OneFile is the world's first wait-free STM and as such, it allows to create wait-free trees.
As it so happens, there is a hand-made wait-free tree in the literature but it is not a "balanced", which means that our sequential implementation of a red-black tree protected by OneFile is the first wait-free balanced tree ever made... and did I mention that it has wait-free memory reclamation? :)
Hand-made lock-free trees are not new. A fellow researcher, Trevor Brown, has been particularly prolific in this area and made several robust trees, with integrated memory reclamation and several with lock-free progress (just a small sample of his work on this topic):
Back in 2013, Aravind Natarajan, Lee Savoie and Neeraj Mittal presented a hande-made wait-free tree. Their tree does not have memory reclamation, which means that as you do a removal of a node from the tree, the node will will not be reclaimed/deleted, thus leaking. Eventually, your application will crash due to running out of memory. I remember I tried once with Andreia to add memory reclamation to their code but it was just too hard, even for epoch-based reclamation.
Moreover, the keys have to be 64 bit variables, from which a couple of bits are stolen to store some metadata. Perhaps there is a way to extend it to generic keys, but it's non-trivial.
This tree is not balanced. What this means is that if you do insertions of keys in sequential order (1,2,3,4,5...) the tree will not re-balance the nodes and what you end up with is just a "linked list" of nodes. Obviously, if you create a tree with 1 million keys, the latency for any operation will be around hours. Yes, hours per insertion or removal or lookup because that's how long it takes to do 1 million traversals of a linked list with 1 million nodes.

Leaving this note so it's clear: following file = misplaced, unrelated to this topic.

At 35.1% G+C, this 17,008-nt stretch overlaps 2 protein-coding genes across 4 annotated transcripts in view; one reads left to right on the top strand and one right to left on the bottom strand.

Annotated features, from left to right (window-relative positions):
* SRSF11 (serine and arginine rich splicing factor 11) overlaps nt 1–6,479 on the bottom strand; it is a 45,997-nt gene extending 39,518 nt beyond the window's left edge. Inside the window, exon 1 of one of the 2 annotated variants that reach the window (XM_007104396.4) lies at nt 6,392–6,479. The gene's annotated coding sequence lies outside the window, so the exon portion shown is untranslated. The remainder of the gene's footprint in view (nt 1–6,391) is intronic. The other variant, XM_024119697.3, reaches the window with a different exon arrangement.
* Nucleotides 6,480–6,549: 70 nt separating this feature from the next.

This tree is interesting more as a theoretical construct: it showed for the first time that wait-free trees are possible!
We took a sequential implementation of a Red-Black Tree (a balanced tree) and we added the annotation to work with OneFile. The result is a fully functional wait-free balanced tree. Also, it has wait-free memory reclamation for its nodes and the keys are generic (a template parameter).
This isn't the first wait-free balanced tree, that honor falls on CX, a universal construct that is capable of taking any sequential implementation of a data structure and making a wait-free data structure, without even needing annotation of any sort. It even works with std::set.
One day I'll talk more about CX and what it can do, but for the moment let's just say that OneFile is better than CX when it comes to tail latency for writes.
Because OneFile is a generic technique to make concurrent data structures, it means that adding other operations to the underlying data structure is as easy/hard as adding those operations as sequential code. This means it's easy to add things like range queries, do joins/splits, range deletions, range updates, add key A if key B is present, and pretty much anything you can express in C++ code and place inside a lambda. All with linearizable consistency and wait-free progress.
The source code for this wait-free balanced tree can be obtained here:
All you'll need to run it is the header containing the OneFile STM and a C++ compiler.
OneFile is an STM and as such, allows for dynamic transactions. These transactions can cover multiple objects or multiple data structure instances. This means that we can have a wait-free linearizable operation which removes one key from a tree and inserts into another tree, or another data structure. In other words, these transactions are dynamic, have Atomicity, Isolation and Consistency (are linearizable).
... if only we could have Durability... but ohhh wait, there is this thing called "Persistent Memory" (PM) which can give byte-addressable durability.
We have made a variant of the OneFile that is meant for Persistent Memory and gives ACID wait-free transactions.
Next week we'll talk about Persistent Memory and how OneFile is actually the first ever wait-free database storage engine.